Refuelled, we decide to shop again, this time for food, F1 for the extra time he’d be spending in Bangkok compared with me (I was leaving first; he would leave 12 hours later as he had some pending work) and for back home. While he bought a few items, I looked around for Vegemil and not spotting it there, decided to keep my shopping for Villa Market nearer the hotel.

The last Vegemils

The many variants of Vegemil soymilkIt was early evening by the time we returned to the hotel. I of course had Vegeville, or Villa Market, to go to. I put in four packs of A&W (I wanted to put in more, but reminded myself that I was flying tomorrow, that too early morning, that too alone), a pack each of the black bean and the one-whose-name-I-can’t-remember, a pack then of the kiddie flavours (I wanted to have my fill of Vegemil – Vegefil? – before leaving), and then to show that I wasn’t biased toward a Korean brand in Thailand, I decided to take in a bottle each of HomeSoy. To eat, I put a ready-to-make cup each of porridge and flavoured rice from another brand I can’t remember. Who said I didn’t shop in Thailand?

The last dinner

Dinner, our last together in Bangkok on this trip, was a good-natured one – at our favourite Aryaa’s, with tried-and-tested items (mine was daal khichdi), and with no friction-inciting conversation. We ended with an observation: the food here seems better than back at home, at least most places back home. And then got the realization: as there are fewer takers here than back home, they make the food fresh rather than make it and keep heating it over and over again. You always see things afresh when outside your home zone.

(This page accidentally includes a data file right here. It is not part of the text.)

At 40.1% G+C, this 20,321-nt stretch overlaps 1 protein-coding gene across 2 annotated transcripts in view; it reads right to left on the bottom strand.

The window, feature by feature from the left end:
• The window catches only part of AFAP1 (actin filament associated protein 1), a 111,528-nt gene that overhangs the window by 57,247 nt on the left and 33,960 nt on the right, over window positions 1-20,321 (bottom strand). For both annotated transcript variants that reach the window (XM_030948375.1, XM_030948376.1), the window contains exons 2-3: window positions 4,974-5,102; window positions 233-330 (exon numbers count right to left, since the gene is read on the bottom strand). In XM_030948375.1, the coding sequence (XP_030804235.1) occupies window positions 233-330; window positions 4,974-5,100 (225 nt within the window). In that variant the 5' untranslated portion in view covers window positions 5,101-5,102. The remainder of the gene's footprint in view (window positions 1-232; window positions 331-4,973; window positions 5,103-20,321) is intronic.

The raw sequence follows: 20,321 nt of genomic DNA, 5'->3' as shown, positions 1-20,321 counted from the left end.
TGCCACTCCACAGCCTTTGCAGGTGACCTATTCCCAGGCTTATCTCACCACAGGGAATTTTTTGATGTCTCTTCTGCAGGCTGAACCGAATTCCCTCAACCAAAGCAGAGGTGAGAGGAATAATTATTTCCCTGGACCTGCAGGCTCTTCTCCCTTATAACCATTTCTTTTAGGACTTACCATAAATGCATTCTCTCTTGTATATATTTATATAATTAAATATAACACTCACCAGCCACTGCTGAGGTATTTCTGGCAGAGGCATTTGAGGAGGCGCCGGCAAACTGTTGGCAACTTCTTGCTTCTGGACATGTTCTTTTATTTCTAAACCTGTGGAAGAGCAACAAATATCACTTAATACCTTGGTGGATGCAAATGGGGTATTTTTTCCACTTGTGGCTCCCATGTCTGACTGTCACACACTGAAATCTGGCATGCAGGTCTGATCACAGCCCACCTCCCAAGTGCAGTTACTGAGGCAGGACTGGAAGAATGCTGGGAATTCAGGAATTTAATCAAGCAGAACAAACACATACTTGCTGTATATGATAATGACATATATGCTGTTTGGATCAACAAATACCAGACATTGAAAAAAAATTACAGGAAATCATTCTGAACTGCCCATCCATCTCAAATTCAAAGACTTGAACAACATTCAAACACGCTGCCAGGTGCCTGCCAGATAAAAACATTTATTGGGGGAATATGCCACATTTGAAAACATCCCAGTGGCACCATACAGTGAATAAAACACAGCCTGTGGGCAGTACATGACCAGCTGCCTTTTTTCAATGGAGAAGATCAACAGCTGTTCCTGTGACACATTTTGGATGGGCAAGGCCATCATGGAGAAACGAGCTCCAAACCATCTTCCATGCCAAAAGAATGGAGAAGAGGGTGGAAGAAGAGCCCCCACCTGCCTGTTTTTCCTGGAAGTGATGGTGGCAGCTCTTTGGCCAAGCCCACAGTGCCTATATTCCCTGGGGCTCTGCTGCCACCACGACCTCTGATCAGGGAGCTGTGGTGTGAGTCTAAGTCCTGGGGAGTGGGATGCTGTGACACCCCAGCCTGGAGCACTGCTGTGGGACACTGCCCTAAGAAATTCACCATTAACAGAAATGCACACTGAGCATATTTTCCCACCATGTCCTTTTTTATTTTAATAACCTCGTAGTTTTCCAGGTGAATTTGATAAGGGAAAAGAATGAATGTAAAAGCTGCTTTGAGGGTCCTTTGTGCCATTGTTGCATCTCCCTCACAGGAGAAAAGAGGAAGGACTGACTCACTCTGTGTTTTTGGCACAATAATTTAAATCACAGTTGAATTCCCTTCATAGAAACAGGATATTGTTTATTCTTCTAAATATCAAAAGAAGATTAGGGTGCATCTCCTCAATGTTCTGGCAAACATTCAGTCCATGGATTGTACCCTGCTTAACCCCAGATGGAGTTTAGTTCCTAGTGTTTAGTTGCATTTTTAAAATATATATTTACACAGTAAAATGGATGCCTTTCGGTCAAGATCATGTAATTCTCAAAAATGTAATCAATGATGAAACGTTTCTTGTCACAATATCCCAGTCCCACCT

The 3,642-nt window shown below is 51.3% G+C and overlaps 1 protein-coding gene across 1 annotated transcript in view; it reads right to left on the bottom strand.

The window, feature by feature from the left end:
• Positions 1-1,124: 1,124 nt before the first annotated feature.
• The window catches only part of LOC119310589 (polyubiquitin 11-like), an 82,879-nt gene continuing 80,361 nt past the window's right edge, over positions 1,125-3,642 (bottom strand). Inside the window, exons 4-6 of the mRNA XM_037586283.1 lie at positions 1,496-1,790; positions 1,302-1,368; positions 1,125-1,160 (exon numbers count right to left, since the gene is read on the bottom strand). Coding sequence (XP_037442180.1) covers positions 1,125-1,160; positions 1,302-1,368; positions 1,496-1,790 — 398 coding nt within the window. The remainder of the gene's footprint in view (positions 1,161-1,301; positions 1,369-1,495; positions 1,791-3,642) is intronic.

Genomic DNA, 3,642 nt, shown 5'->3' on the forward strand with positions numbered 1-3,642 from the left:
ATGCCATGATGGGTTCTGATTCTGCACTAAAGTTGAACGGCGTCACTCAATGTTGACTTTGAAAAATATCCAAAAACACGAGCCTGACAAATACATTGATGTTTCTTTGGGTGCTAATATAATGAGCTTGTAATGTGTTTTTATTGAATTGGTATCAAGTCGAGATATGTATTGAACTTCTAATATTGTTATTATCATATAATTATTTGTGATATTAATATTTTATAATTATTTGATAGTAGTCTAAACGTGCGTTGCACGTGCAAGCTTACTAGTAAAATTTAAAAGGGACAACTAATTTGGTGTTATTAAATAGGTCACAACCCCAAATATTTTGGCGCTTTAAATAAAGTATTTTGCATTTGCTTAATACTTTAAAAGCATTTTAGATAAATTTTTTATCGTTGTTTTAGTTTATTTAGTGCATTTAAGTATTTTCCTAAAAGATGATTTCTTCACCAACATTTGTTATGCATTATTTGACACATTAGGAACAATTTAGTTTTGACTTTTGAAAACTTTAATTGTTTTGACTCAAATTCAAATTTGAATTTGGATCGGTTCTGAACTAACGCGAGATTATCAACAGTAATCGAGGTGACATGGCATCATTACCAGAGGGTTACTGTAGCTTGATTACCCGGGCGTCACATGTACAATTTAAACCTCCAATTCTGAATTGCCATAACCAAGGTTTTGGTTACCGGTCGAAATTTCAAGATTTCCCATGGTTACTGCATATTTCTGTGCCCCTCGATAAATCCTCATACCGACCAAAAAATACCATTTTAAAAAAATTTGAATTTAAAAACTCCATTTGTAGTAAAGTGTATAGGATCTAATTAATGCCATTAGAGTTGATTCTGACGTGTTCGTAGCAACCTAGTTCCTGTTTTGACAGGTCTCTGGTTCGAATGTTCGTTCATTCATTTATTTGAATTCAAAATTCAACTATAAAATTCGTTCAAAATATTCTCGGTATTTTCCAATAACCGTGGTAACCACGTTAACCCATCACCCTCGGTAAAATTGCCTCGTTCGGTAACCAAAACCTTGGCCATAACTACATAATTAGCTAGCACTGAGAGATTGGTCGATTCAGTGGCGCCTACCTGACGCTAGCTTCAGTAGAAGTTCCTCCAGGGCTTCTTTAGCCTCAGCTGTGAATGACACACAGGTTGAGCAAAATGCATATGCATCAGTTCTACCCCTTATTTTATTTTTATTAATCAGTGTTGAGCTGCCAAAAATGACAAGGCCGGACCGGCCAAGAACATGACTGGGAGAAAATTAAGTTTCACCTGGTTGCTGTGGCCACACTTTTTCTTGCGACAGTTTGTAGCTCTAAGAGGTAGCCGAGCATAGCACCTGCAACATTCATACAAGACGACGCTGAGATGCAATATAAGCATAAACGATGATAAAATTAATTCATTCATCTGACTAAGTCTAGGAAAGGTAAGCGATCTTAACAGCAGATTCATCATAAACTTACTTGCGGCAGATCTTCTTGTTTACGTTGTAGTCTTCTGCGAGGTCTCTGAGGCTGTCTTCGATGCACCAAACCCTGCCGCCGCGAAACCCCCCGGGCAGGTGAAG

Back at the hotel, the friends educated me on the procedures at the airport. I would like to think they were seriously thoughtful about my first solo unaccompanied international flight than about the edibles they were transporting back through me. “If you reach a hitch, message us…” they trailed off.